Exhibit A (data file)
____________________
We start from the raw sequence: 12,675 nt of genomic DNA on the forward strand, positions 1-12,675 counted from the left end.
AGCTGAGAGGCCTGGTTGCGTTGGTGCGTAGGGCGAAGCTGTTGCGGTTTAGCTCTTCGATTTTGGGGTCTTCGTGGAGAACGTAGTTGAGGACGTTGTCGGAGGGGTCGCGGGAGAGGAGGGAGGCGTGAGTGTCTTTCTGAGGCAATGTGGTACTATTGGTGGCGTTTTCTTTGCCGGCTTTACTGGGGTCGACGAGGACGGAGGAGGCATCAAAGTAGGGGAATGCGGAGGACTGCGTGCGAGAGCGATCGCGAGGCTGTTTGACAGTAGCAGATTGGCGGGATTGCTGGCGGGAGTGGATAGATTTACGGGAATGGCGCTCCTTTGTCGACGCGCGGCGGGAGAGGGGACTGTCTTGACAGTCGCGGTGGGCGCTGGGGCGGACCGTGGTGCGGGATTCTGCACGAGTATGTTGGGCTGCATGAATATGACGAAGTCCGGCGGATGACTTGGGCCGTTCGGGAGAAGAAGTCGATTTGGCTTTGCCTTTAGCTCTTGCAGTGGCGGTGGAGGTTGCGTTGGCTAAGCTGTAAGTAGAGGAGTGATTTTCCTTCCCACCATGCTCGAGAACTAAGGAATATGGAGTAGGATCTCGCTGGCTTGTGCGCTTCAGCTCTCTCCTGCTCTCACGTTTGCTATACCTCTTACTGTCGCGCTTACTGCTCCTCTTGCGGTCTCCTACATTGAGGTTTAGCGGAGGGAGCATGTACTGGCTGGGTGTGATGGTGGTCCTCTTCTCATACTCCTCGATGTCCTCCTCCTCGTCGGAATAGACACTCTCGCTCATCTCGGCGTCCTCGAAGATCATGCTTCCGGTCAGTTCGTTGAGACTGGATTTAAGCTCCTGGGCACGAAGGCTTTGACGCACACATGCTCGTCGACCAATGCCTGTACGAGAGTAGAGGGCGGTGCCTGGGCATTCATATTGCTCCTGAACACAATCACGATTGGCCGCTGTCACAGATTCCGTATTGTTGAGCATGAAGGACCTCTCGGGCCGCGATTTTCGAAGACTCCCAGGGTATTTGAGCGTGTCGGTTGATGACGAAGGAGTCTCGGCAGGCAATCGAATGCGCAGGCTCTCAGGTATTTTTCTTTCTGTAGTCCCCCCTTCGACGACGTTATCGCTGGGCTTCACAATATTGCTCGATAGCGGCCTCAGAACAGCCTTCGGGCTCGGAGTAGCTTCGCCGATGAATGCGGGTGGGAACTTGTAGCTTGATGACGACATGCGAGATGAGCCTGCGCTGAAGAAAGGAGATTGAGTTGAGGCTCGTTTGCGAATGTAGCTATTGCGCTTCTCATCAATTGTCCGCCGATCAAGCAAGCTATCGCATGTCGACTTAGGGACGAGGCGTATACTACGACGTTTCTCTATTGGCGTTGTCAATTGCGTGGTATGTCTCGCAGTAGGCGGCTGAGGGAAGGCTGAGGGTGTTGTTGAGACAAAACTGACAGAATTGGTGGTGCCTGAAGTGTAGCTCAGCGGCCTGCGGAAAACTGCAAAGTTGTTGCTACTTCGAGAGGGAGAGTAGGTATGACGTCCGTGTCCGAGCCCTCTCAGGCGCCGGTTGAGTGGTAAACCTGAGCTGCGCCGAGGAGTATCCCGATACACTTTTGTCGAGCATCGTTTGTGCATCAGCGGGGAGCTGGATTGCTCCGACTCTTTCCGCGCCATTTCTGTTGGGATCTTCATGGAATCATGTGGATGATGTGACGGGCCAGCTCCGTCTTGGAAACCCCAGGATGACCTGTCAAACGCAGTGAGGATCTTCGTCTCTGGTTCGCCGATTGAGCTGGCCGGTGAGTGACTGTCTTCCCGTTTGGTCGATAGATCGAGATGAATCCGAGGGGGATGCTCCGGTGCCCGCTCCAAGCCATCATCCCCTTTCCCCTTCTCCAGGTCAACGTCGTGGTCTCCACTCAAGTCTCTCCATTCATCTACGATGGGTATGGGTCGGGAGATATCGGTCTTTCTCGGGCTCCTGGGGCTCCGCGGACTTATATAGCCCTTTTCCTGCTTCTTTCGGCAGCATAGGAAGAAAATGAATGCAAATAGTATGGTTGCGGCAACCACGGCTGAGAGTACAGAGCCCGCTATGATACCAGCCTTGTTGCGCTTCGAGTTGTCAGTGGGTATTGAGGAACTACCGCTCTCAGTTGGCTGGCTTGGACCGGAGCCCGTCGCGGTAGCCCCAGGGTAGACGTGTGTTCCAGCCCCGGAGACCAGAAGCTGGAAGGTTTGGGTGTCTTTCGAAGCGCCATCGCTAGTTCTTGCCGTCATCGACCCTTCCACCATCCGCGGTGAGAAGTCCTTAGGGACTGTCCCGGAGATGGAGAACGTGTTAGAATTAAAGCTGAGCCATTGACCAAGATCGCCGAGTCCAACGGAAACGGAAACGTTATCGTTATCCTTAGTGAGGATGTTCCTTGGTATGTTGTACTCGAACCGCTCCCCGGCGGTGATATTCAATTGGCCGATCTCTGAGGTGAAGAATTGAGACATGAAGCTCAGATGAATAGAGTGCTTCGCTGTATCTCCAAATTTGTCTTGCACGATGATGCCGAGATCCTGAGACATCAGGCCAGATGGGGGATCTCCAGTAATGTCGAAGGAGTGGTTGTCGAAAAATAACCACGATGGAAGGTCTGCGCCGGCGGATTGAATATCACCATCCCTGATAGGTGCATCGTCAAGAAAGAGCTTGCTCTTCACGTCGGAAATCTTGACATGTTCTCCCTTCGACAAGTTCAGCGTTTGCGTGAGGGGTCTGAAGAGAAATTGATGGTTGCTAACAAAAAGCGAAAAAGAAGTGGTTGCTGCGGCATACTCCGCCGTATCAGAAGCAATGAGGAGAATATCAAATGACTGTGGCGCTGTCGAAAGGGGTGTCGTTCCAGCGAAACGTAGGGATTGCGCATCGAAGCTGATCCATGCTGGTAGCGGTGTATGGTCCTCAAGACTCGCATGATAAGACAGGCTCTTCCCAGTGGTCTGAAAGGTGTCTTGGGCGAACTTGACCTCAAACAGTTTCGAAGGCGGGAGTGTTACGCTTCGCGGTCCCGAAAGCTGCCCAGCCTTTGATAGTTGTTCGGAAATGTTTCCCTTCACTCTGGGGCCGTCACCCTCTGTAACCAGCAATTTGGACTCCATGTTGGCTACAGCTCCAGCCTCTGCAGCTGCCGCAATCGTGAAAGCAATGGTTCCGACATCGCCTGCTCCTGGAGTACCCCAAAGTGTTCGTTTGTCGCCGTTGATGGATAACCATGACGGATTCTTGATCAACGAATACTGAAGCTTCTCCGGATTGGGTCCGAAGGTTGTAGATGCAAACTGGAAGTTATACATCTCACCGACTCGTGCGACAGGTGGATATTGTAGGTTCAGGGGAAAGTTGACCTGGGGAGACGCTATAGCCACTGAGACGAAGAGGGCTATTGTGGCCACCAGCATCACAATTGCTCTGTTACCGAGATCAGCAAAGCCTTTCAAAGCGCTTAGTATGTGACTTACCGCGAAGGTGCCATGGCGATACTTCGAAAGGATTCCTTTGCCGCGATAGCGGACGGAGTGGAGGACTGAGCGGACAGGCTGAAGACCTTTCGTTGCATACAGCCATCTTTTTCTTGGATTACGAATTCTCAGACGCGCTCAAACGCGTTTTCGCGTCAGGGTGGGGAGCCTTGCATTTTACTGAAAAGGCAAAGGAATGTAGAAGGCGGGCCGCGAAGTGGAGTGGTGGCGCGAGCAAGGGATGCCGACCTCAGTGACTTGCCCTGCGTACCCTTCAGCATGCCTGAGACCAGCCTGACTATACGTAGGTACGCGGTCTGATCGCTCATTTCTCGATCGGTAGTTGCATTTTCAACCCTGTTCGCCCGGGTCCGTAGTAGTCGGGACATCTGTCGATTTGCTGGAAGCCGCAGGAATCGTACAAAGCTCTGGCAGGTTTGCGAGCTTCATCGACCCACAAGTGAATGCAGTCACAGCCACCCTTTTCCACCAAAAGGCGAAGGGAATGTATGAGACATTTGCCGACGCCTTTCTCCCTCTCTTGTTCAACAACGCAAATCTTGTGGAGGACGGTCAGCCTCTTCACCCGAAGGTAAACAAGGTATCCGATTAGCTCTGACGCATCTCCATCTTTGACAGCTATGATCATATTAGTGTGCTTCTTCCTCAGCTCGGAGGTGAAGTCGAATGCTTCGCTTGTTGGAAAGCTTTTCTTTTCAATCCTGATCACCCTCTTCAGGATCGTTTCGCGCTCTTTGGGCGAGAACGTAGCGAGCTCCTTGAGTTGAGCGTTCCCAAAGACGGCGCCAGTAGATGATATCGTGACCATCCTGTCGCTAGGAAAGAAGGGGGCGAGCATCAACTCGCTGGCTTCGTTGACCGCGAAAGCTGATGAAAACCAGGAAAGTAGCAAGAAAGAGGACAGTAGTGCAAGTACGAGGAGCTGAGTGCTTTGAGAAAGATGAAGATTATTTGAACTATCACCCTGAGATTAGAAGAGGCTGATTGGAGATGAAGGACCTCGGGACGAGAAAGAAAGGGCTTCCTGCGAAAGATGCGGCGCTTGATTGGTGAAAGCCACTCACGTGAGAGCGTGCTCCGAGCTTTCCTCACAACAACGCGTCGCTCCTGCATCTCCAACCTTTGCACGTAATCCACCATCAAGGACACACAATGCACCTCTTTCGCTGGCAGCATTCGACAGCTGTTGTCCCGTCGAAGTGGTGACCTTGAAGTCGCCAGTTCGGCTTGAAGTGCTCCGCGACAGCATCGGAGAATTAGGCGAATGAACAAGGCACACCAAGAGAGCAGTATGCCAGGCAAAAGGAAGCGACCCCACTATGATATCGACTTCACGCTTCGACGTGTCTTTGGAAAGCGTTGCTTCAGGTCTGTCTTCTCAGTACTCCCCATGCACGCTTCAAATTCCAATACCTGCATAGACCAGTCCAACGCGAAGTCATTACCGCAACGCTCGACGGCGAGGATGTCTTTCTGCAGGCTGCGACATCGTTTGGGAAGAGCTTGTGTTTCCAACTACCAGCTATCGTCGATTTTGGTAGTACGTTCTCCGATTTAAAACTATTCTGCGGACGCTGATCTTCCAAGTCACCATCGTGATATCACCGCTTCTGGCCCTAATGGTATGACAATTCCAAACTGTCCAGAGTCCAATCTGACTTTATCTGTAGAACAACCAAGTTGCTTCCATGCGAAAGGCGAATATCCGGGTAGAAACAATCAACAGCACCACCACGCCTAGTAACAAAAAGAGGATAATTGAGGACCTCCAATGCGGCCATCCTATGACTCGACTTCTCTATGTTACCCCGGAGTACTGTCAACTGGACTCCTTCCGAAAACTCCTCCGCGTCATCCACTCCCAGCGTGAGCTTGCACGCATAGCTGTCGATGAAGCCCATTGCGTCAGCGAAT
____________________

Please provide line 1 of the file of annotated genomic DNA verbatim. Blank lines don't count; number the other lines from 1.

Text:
We start from the raw sequence: 12,675 nt of genomic DNA on the forward strand, positions 1-12,675 counted from the left end.